Politics

Democracy versus Autocracy

What do you think about Democracy in our system, today? The meaning of Democracy as given in the Oxford Dictionary is ‘a form of government in which the people have a say in who should hold power and how it should be used’.

Do our people have a say in ‘who should hold power’?

As per the Constitution, the Prime Minister or the Chief Minister of a State should be elected / selected by the elected members of Parliament or the members of the Legislative Assembly of the state, as the case may be. But the realities are far from it in today’s India.

We are all aware how the dictates are issued by party High Commands in these matters and the will of the ‘People’ are not paid heed to. Now, when the first requirement of the Democracy i.e ‘people have a say in who should hold power’ is not complied with, how can we expect the other clause i.e ‘how it should be used’ to be complied with?

The root cause seems to be that the political parties responsible for forming and running governments are lacking in Democracy within their party set-up. The provision of elections to the post of office-bearers within the party seems to be a documentary requirement only and the office-bearers are actually nominated by and hold their offices as per the desire of the party bosses.

This is true for every political party, big or small.

There have been allegations against social activist and crusader Anna Hazare and his core committee for not maintaining Democracy within the organisation – ‘Team Anna’. The decision making is the prerogative of a few.

So, in India today, be it the governments or the political parties or any civil organisation, there is no democracy (in true letter and spirit) within the system.

Now, can Democracy exist in its literal meaning form today? Is the deviation a necessity?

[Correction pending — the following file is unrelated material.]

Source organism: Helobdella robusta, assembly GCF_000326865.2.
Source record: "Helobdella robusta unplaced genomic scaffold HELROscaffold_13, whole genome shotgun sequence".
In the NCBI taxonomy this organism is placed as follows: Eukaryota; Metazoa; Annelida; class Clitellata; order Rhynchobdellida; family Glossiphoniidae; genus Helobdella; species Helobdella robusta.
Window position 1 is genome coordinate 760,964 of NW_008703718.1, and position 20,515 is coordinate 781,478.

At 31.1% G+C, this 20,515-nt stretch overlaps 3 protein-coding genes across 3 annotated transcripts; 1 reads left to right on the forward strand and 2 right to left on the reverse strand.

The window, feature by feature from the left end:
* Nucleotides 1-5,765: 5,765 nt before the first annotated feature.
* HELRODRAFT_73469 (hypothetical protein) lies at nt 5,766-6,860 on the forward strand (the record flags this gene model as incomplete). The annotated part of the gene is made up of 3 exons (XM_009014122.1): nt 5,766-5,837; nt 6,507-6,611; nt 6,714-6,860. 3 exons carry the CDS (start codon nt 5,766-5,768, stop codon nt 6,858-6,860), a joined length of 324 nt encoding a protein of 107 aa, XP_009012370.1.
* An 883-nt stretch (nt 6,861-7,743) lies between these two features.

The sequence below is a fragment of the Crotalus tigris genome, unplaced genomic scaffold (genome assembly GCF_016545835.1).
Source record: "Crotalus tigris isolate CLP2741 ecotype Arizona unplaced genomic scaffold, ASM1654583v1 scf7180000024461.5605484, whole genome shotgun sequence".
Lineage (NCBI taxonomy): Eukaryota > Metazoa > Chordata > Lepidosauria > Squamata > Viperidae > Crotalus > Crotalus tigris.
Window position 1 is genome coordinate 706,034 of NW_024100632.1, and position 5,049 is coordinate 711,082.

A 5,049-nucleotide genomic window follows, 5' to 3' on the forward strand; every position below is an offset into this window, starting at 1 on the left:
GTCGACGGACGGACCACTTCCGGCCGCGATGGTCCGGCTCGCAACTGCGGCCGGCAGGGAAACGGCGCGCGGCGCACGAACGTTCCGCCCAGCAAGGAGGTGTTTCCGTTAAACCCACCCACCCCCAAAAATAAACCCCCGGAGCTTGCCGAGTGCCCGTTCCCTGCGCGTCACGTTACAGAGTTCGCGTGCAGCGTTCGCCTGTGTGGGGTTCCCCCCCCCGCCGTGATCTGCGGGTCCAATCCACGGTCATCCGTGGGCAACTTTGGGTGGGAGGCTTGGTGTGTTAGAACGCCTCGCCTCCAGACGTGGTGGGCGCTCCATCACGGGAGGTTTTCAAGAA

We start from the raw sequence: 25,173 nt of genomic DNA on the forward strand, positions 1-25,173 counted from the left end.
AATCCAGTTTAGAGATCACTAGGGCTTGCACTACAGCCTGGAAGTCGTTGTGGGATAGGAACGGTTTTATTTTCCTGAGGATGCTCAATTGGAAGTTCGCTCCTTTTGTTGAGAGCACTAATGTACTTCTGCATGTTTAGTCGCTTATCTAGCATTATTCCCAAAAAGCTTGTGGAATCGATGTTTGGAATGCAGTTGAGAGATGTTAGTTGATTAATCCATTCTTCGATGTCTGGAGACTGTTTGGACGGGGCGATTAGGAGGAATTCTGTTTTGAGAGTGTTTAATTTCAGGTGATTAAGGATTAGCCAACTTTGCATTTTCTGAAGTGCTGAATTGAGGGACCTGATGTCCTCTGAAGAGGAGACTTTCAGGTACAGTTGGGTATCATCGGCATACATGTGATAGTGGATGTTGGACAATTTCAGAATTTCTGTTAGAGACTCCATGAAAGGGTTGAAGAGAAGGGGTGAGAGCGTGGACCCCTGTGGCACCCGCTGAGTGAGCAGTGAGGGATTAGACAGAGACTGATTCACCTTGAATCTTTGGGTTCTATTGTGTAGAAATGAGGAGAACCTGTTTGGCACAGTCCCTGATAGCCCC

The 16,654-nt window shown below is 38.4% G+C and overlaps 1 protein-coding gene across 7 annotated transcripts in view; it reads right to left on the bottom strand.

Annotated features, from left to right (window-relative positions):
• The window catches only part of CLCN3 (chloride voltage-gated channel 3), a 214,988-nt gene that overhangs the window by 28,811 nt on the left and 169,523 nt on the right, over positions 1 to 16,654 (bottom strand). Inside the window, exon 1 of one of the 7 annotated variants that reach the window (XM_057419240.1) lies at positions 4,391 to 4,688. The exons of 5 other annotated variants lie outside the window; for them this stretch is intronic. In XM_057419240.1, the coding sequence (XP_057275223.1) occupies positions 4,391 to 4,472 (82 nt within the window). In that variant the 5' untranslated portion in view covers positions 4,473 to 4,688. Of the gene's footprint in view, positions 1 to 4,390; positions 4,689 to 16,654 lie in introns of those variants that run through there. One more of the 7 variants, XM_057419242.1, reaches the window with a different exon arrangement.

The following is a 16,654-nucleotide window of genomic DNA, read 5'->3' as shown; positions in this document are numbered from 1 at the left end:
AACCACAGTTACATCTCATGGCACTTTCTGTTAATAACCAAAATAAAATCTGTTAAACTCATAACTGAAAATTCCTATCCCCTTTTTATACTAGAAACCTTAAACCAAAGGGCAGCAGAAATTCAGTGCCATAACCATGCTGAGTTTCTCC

To start with the formation of the governments – today, every leader aspires for the ‘chair’ and we have seen in past that even if the decision of choosing the Head of the Government is vested in the elected representatives, they can hardly arrive at a consensus and ultimately the party has to chip in with a dictate.

In over 60 years of democracy, we have produced only leaders and the followers have unfortunately disappeared. [Or … are we yet to come out of the slave mind-set? Do we just produce followers and not the leaders?]

Becoming a minister means so much today (for obvious reasons); no one wants to give up so easily for someone else. Earlier, the stakes were perhaps not so high. But today, no one is concerned about the democratic processes – the only deterrent is a bashing from the party High-Command which is binding upon everyone (normally).

In the political parties – for providing stability and strength, it is necessary to have a strong leadership at the helm otherwise every leader of some repute starts lobbying for power and position within the party. Party workers are never bothered about the democratic principles of elections to the post of office-bearers within the party and want the High-Command to take a call on the office-bearers’ names. The democracy is murdered at the very first step.